Gay Rights Movement Essay examples

Submitted By ellengriffith8
Words: 1264
Pages: 6

Gay Movement in America Mostly everyone these days know a gay, lesbian, bisexual, or transgender individual. America is currently divided between those who approve gay rights, including gay marriage, and those who do not. Even though there are still plenty of Americans who oppose the idea of homosexuality, the LGBT community has certainly come a long way since World War II. The gay community, after being discriminated against for many years, has slowly but surely gained acceptance in the nation, and America has gradually opened up its eyes to accept people for who they are rather than who they love. While same-sex relationships have dated back to early civilization, the modern debate over gay rights has heightened in the last century, and recently taken a political dimension (Same-Sex Unions). Tension over gay rights has particularly increased over the last 50 years, post World War II. What is comes down to is several things; whether being gay is or is not a choice, and whether homosexuals deserve equal rights as heterosexuals. Historical framework surrounding the issue backs both sides. Supporters and protestors alike use documents such as the Bible and the U.S. Constitution to provide evidence for their argument. While society attempts to figure out the right answer, the individuals who are the subject of the dispute have often suffered from judgment and harassment. The National Youth association estimates that 9 out of 10 LGBT students have experienced harassment at school (Gay Bullying). Campaigns like “It Gets Better Project” and “NoH8” have made an effort to reach out to gays and support them in a society that has been hateful and discriminatory towards them for a long time. It is important for society to understand the history and intention of gays before they choose an opinion on the issue.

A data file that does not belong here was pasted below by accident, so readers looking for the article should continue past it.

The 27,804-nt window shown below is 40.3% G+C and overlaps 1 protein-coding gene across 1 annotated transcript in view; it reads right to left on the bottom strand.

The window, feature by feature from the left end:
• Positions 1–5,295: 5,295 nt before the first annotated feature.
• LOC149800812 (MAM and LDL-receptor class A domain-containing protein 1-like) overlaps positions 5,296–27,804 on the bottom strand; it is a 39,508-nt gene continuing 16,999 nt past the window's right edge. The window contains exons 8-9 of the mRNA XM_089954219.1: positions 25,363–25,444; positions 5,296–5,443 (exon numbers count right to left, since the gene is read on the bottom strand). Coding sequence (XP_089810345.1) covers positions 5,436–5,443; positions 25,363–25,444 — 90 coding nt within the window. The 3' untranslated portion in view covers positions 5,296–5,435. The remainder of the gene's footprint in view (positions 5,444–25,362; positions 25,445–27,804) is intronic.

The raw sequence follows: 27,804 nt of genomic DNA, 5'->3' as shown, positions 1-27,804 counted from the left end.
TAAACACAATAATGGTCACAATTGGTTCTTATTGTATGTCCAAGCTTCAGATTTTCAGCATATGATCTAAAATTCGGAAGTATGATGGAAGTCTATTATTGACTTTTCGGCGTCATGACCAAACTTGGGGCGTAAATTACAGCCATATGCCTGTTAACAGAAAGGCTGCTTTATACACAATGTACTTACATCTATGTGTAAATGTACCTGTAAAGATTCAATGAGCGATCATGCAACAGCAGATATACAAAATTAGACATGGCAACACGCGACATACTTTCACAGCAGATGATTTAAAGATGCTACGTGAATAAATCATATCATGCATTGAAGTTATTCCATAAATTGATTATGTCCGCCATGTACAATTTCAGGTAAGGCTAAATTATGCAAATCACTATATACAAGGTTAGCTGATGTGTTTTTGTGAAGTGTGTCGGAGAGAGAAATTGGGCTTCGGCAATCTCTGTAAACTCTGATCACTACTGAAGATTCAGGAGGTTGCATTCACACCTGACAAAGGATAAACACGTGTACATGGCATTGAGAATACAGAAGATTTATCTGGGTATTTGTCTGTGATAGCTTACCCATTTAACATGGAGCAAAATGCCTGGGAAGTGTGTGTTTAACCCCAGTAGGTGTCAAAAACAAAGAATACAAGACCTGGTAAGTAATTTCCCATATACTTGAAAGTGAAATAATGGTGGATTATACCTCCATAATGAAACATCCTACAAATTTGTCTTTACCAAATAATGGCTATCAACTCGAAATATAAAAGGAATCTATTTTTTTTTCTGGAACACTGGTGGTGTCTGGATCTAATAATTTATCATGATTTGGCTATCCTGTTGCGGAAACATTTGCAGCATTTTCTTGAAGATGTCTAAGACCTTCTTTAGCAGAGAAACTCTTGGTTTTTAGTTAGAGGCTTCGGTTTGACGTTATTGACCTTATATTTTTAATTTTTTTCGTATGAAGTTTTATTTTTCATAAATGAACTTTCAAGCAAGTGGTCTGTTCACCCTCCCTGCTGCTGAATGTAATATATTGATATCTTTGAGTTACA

The 1950’s brought extreme discrimination towards gay people, who were constantly brutalized by police and the public alike. Not only were gays ostracized from their families and communities, but also in 1953, gays were officially banned from the military. President Eisenhower passed a law that legalized the right to fire an employee, simply because they were homosexual. The report claimed that since homosexuality was a mental illness, they constituted security risks. During this time, almost 5,000 gay men and women were fired from their government jobs (Timeline). Most companies joined in on the purge, and the U.S. Postal Service even placed tracers on suspected homosexuals’ mail in order to gain evidence to arrest them. This law, which caused what is known today as the “lavender scare,” stood until 1993. Thousands of gays were wrongfully kicked out of armed services and a lot of them were unfortunately dumped in port cities, including San Francisco. Many of them felt too embarrassed or disgraced to go home, so they stayed there (Same-Sex Unions).
Meanwhile in Los Angeles, California, America’s first national gay rights organization was formed. Harry Hays, a gay rights activist founded the Mattachine Society to change public views on homosexuality, and to ‘“eliminate discrimination, derision, prejudice and bigotry,” to assimilate homosexuals into mainstream society, and to cultivate the notion of an “ethical homosexual culture.”’ This organization, however, was mainly underground due to the fact that they were not legally allowed to do much activism; small victories were not celebrated publicly, and members of the organizations could only advertise by posting flyers in areas where gays were known to congregate (Ford). The Mattachine Society was only one of many gay rights groups founded in the 20th century. Another important organization was the Metropolitan Community Church, which was founded because other churches condemned gays. Today is still the largest LGBT religious organization in the country (Timeline).
Perhaps the most pivotal moment in the gay rights movement was the Stonewall Riots, which occurred in June